Three Sides to Every Story
Hillside School Naugatuck
One of my favorite things about writing CTMQ is when I pop into (yet) a(nother) town historical society museum, go through the motions, and then am stopped in my tracks by a town place or fact that just blows my mind. Such was my experience at the small in-between-homes Naugatuck Historical Society Museum one rainy Saturday in April of 2016.
It was there that I learned of an impossible building.
Looks pretty normal, doesn’t it? Well, slow down Mr. one-dimensional chess player. Slow down.
The school, which has undergone several name changes over the years, has a rich history and is a treasured part of the Naugatuck community. Given to the town in 1905 by philanthropist John Howard Whittemore, this beautiful marble and granite structure was designed by the famous architectural firm of McKim, Mead, and White. Sitting atop a winding brick road, the school overlooks the Town Green and Salem Elementary School.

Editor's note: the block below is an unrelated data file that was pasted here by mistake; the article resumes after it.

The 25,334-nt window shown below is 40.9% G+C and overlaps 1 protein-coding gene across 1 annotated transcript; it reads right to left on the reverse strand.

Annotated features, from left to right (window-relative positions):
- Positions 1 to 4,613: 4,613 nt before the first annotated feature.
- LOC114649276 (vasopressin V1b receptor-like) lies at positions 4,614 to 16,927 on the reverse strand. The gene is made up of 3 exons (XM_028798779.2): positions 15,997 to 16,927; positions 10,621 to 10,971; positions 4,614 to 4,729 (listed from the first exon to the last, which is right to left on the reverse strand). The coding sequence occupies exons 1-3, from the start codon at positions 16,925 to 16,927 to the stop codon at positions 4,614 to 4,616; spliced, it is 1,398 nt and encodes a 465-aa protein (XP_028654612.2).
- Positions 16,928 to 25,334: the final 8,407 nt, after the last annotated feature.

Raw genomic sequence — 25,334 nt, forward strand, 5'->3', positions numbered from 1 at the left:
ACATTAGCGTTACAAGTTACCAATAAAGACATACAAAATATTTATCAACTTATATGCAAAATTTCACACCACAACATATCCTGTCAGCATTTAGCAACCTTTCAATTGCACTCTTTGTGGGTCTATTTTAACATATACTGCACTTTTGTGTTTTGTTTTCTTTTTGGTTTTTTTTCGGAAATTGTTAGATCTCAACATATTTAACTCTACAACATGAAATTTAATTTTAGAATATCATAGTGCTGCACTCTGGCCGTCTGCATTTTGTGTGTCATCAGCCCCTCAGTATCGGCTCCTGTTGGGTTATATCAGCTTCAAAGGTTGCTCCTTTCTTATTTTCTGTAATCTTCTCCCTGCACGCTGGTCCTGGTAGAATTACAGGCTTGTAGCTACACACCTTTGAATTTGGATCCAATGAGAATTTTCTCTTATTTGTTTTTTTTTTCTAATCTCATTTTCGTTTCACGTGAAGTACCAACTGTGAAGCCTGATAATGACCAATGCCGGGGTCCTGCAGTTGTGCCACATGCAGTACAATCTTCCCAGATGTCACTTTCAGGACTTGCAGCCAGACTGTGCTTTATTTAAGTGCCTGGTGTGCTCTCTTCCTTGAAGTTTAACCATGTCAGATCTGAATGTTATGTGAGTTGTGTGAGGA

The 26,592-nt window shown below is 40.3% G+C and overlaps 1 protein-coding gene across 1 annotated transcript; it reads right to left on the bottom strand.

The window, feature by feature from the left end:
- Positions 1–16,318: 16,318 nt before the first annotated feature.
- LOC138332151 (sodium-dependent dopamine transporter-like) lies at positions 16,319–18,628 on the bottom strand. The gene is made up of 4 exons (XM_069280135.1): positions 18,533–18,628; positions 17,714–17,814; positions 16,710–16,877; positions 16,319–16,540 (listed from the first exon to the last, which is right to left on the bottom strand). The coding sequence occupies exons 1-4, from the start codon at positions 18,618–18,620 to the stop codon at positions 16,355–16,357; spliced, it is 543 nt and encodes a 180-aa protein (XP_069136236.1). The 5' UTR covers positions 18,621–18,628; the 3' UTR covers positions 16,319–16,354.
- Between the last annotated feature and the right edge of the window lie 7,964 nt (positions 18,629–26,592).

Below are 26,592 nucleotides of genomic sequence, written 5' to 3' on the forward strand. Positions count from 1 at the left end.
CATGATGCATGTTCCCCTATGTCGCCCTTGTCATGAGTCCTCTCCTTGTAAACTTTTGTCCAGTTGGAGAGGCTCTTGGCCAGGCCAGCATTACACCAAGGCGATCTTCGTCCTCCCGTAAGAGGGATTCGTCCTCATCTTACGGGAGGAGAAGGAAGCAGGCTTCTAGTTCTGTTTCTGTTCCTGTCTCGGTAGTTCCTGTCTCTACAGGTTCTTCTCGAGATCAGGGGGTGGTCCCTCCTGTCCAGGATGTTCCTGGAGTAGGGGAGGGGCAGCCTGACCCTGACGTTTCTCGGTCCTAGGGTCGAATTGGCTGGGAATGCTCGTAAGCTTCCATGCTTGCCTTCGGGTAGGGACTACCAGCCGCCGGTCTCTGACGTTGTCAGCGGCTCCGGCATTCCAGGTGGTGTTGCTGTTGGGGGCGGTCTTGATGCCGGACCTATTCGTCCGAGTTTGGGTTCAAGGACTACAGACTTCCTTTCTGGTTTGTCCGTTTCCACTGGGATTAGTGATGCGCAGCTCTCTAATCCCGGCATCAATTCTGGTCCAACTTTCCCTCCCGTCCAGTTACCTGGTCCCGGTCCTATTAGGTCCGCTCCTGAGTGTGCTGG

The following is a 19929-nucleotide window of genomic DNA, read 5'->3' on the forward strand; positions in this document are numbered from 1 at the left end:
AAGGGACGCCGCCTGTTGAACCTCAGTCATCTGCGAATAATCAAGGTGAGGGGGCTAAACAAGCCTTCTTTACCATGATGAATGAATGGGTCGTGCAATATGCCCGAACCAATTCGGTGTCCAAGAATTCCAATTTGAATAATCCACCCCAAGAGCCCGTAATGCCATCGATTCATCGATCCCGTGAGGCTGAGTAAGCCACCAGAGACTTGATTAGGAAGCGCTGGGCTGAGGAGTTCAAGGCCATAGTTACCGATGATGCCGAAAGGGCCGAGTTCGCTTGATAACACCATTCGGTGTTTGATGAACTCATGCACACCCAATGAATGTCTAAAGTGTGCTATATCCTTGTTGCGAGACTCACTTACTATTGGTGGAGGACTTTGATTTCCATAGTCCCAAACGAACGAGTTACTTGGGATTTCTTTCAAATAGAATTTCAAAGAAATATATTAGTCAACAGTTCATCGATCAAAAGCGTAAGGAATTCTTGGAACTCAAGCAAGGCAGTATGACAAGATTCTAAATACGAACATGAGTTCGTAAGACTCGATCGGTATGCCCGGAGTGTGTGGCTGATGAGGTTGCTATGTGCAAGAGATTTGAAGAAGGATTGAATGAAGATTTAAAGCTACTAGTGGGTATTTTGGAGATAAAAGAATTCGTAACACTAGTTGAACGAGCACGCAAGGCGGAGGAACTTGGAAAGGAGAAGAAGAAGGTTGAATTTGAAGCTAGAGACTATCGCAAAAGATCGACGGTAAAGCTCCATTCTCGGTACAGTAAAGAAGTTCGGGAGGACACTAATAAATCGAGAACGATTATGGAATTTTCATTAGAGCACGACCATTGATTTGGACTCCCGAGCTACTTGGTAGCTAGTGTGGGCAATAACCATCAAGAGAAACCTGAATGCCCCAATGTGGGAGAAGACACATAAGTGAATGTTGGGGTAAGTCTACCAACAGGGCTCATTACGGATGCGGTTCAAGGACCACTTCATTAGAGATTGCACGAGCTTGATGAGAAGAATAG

Yeah. Okay. So what? It’s an attractive enough building and it’s cool that the Naugatuck kids still attend school here, but why the heck has it made it to the vaunted pages of CTMQ?
Ready? Well, to adapt to the sloping site, McKim, Mead, and White created a building in which each of its three floors has an entrance at ground level and each side is designed with its own distinct appearance. Based on Greek temples, the school is constructed in pink granite and pressed buff brick.
Yeah. Okay. So what? So each side of the building looks slightly different? I don’t get it –
– No, no, read that first sentence again… Each of its three floors has an entrance at ground level.”
This school has three ground floors. At three different elevations. It once appeared in Ripley’s Believe It or Not for having three ground level entrances on three different floors and all on the same road.
That’s right, on the same road even! I still have a lot of Naugy to discover, but I’m pretty sure nothing will beat this. This building rules.